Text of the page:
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Agronomic Crops Network

Ohio State University Extension


Statewide Slug Monitoring Project – Update #3

As we move into June, we continue to receive reports of slug damage on soybeans across Ohio. Slugs are more likely to be found in no-till fields where cover crops are grown. Slugs feed directly on the soybean, causing both seed and foliar damage that can result in complete loss of the plant. Because slugs are nocturnal, when you scout your fields, slugs may not be present; however, you may see signs of slug feeding such as holes in the cotyledon (Figure 1) or slime trails (Figure 2). You are more likely to find slugs actively present in your field if you scout early in the morning or on cloudy/rainy days.

Soybean fields that were planted within the last 2 weeks into no-till fields should be scouted for slug damage. Slugs can cause significant damage to young soybean plants at the VE stage compared to older plants that can outgrow the damage. If you notice poor emergence and holes in the cotyledons, slugs may be feeding on your plants. Additional scouting is necessary to confirm slug activity before management tactics, such as baits or replanting, are implemented. To learn more about slugs a newly updated fact sheet is available and can be viewed here:

One of our research objectives this year is to better understand slug populations in Ohio. To do this, we are participating in a multi-state project funded by the United Soybean Board, to monitor slugs in soybean fields across the region. Fields are monitored using shingle traps for 9 weeks (3 weeks before plant, and 6 weeks after plant). The data collected from this study will allow us to have a better understanding of the slug variations in Ohio and across the region. Weekly results are being posted in the newsletter, but it is important to note that a low county average does not mean slugs are not present in your county. If you planted soybeans into no-till fields, your fields should be scouted for slugs.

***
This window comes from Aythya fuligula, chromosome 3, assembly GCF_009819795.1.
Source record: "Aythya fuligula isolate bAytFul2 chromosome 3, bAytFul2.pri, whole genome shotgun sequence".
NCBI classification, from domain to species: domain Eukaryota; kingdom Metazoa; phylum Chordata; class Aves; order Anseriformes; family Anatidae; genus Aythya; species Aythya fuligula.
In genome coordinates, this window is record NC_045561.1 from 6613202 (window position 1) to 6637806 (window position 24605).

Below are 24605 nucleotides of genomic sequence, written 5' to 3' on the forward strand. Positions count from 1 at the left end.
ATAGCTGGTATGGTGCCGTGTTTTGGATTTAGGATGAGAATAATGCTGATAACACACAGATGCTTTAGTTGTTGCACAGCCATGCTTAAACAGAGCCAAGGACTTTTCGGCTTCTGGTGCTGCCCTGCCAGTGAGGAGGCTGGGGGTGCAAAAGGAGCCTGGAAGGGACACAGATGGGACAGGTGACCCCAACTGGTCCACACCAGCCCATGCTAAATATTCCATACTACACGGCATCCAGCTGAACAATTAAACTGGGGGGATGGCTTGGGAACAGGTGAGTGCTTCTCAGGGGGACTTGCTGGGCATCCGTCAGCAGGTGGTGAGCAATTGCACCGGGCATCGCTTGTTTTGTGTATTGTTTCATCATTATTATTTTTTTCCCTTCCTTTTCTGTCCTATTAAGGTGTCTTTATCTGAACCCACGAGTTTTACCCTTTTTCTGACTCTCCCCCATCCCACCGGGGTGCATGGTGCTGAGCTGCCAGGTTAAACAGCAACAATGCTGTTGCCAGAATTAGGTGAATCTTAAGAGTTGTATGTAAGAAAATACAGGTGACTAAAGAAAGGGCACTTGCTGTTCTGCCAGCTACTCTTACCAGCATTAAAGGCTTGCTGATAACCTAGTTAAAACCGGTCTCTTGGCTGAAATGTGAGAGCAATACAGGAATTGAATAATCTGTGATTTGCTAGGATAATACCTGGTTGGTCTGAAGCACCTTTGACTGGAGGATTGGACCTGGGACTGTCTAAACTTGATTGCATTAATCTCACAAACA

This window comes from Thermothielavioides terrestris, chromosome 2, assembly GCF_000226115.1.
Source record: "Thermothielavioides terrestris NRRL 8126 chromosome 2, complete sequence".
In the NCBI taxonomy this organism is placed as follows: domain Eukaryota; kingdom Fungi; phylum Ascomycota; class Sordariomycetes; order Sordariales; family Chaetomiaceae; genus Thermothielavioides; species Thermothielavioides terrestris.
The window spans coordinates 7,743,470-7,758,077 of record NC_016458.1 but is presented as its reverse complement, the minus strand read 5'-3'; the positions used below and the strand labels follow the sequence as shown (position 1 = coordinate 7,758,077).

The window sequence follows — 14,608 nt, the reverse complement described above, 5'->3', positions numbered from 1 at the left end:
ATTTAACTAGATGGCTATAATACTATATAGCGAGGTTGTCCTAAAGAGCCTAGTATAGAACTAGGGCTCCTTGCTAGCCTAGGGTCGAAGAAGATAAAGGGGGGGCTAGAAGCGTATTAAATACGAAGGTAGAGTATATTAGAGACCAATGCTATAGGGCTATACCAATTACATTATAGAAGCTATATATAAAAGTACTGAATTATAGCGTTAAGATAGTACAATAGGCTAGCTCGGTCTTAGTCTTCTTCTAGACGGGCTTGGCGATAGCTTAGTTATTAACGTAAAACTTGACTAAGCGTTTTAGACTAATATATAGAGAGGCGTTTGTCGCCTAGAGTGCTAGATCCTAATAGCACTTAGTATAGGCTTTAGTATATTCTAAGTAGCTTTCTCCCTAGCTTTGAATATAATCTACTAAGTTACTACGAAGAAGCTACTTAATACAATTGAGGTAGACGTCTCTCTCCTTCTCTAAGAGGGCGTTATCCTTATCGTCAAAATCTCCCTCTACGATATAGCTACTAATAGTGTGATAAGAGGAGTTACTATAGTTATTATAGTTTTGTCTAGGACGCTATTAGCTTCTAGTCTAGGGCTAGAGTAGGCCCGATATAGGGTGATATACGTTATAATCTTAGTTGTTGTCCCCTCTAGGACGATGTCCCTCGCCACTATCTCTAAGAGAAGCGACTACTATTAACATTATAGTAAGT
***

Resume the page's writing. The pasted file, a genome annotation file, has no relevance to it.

Figure 1. Slug feeding on soybean cotyledon. Yellow arrow pointing to slug on the plant. Photo credit: Amy Raudenbush

 Figure 2. Example of soybean damage on cotyledon and slime noticeable. Photo credit: Maddie Brillhart                                                                                                            

Currently, we are monitoring slugs in 12 counties across Ohio. The figure below shows the average number of slugs found under the shingle trap in each county from May 27th – June 2nd (Figure 3). Over the past week, the average number of slugs in some counties increased. Wayne County had the highest average of 6.2 slugs/shingle over the past week, up from 1.7 the previous week. The majority of counties in Ohio continue to report low numbers of slugs under the shingle traps; however, if you recently planted soybean into a no-till field, make sure you scout your fields, even if your county has a low average.

Slug Monitoring in Ohio

May 27th – June 2nd

Figure 3. Average slugs captured from May 27th to June 2nd. The bold number on the left indicates the average slug count for the week, followed by the standard number on the right which indicates the total traps set up in that county.


Crop Observation and Recommendation Network

C.O.R.N. Newsletter is a summary of crop observations, related information, and appropriate recommendations for Ohio crop producers and industry. C.O.R.N. Newsletter is produced by the Ohio State University Extension Agronomy Team, state specialists at The Ohio State University and the Ohio Agricultural Research and Development Center (OARDC). C.O.R.N. Newsletter questions are directed to Extension and OARDC state specialists and associates at Ohio State.